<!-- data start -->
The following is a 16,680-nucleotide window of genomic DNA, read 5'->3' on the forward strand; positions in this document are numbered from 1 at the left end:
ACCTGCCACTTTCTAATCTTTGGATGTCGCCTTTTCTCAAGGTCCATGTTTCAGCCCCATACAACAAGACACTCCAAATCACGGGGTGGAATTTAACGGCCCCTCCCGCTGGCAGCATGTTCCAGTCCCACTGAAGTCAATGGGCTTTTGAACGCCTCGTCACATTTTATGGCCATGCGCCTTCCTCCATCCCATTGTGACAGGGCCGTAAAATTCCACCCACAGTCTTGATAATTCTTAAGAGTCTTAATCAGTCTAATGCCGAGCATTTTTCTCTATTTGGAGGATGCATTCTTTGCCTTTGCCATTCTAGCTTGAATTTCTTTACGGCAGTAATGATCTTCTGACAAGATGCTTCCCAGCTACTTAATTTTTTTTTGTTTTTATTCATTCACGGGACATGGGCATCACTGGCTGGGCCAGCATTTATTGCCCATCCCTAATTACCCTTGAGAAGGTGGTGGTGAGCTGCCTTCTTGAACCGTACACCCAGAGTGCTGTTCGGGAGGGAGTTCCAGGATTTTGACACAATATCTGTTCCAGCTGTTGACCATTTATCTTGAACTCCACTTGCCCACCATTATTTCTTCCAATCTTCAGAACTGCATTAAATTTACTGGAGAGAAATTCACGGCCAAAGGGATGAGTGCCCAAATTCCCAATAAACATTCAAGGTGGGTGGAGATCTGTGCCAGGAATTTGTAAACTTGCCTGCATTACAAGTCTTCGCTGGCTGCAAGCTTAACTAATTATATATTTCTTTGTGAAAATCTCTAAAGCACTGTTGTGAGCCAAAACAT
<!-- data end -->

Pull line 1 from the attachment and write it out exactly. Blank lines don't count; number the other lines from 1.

The following is a 16,680-nucleotide window of genomic DNA, read 5'->3' on the forward strand; positions in this document are numbered from 1 at the left end: